by Gelongma Karma Migme Chödrön | 2001 | 940,961 words
This page describes “great rivers in jambudvipa” as written by Nagarjuna in his Maha-prajnaparamita-sastra (lit. “the treatise on the great virtue of wisdom”) in the 2nd century. This book, written in five volumes, represents an encyclopedia on Buddhism as well as a commentary on the Pancavimsatisahasrika Prajnaparamita.
Note: this appendix is extracted from in chapter XI (tenth upamāna):
“... Thus the four great rivers of Jambudvīpa, each of which has five hundred tributaries, have their waters polluted in various ways; but when they flow into the great ocean, they are perfectly clear.”
The canonical and post-canonical scriptures list five great rivers (pañca mahānadiyo) in Jambudvīpa: Gaṅgā, Yamunā (Jamna), Sarabhū (Sarju), Aciravatī (Rapti), Mahī (Gayā district). Cf. Vinaya, II, p. 237, 239; Saṃyutta, II, p. 135; V, p. 401; Aṅguttara, IV, p. 101; V, p. 22; Milinda, p. 70. 87. 380; Tchong a han, T 26, k. 2, p. 428c; Tsa a han, T 99, k. 30, p. 215a; Jñānaprasthāna, T 1543, k. 1, p. 772b; T 1544, k. 1, p. 918c.
Although the Mppś is aware of these pañca mahānadiyo which it enumerates at k. 28, p. 266a, here it means the four great rivers which flow out of Lake Anavatapta: Gaṅgā, Sindhu (Indus), Vakṣu (Oxus) and Sītā (Tarim). It will describe these fully below (k. 7, p. 114a). The perspective of the Mppś is vaster than that of the canonical scriptures whose horizon was limited to Gangetic India. At least this is the reason given by the Vibhāṣā, T 1543, k. 5, p. 21c–22a: “When the Bhadanta (Kātyāyanīputra) composed this Jñānaprasthāna, he was in the East [i.e., in eastern India]; this is why he cites as example the five rivers commonly seen in the East. But actually there are four great rivers in this Jambudvīpa, each of which gives rise to four secondary rivers: the Gaṅgā, the Sindhu, the Vakṣu and the Sītā.” These four great rivers are known and cited in southern Indian Buddhism in preference to the pañca mahānadiyo: cf. Dīrghāgama Cosmography (T 1, k. 18, p. 116c; T 23, k. 1, p. 289a; T 24, k. k. 1, p. 313a; T 25, k. 1, p. 368a); the Vibhāṣā (l.c.), the Kośa, III, p. 147; the Saddharmasmṛtyupasthāna (in S. Lévi, Pour l’histoire du Rāmāyana, JA, Jan.-Feb., 1918, p. 150); Hiuan tsang, Si yu ki, T 2087, k. 1, p. 809b (tr. Watters, Travels, I, p. 32–34).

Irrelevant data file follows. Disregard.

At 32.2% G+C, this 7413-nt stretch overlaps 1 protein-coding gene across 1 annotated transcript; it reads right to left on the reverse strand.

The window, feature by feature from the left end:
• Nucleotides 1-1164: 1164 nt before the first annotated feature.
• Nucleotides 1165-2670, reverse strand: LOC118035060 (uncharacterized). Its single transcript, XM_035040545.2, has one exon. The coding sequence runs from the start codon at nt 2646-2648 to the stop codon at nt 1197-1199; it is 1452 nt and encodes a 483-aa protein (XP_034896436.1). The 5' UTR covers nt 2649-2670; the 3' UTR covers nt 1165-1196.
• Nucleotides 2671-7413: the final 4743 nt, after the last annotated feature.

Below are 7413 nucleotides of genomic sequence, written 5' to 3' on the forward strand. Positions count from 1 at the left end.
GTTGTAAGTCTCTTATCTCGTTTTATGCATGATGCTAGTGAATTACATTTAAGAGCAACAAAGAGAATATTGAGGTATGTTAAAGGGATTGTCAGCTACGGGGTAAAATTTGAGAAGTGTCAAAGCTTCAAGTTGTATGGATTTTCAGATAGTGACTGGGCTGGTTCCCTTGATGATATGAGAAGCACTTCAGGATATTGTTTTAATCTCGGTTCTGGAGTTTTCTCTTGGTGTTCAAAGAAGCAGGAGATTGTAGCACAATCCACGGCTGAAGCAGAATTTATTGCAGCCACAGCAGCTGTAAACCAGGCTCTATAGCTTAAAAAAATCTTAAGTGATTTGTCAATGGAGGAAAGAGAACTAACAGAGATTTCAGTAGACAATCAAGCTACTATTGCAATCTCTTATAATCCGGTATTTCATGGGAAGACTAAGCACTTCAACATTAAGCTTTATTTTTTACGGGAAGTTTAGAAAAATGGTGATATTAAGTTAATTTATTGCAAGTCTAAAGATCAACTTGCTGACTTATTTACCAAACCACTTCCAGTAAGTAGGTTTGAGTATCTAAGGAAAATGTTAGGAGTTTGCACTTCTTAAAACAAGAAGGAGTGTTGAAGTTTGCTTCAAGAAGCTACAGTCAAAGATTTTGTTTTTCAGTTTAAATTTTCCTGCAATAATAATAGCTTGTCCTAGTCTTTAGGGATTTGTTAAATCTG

As in the present passage of the Mppś, the Cosmography of the Dīrghāgama (l.c.) and the Sin ti kouan king,T 159, k. 4, p. 307b, attributes 500 tributaries to each of the four great rivers. In contrast, the Vibhāṣā (k. 5, p. 22a) enumerates four tributaries to each of them (cf. Lévi, l. c., p. 151).
Eastern and northern traditions are contrasted in a passage from Milinda: while the Pāli version enumerates (p. 70) the pañca mahānadiyo (Gaṅga, Yamunā. Aciravatī, Mahī), the corresponding passage in the Chinese translation cites the four great rivers flowing out of Anavatapta (Gaṅgā, Sindhu, Sitā, Vakṣu) plus a fifth river, still unidentified, the Che p’i yi, and attributes 500 tributaries to each of these rivers (Cf. Demiéville, Les versions chinoises du Milindapañha, BEFEO, XXIV, 1924, p. 152–153; 230–231).
This is not the only example where the two traditions do not agree about the same text. Thus the Saptasūryodayasūtra tells us that at the time of the third [variant; fourth] sun, the ‘great rivers’ dry up and disappear. In some versions of this sūtra (Pāli Aṅguttara, IV, p. 101; Chinese Madhyamāgama, T 26, k. 2, p. 428c), these rivers are the Gaṅgā, the Yamunā, the Sarabhū, the Aciravatī and the Mahī. On the other hand, in other versions of the same sūtra (Sa po to sou li yu nai ye king, T 30, p. 812a; Chinese Ekottarāgama, T 125, k. 34, p. 736b; Mppś, T 1509, k. 31, p. 290b), the rivers in question are the Gaṅgā, the Sindhu, the Sītā and the Vakṣu.
It is to this latter tradition, the northern tradition, that the Mppś belongs.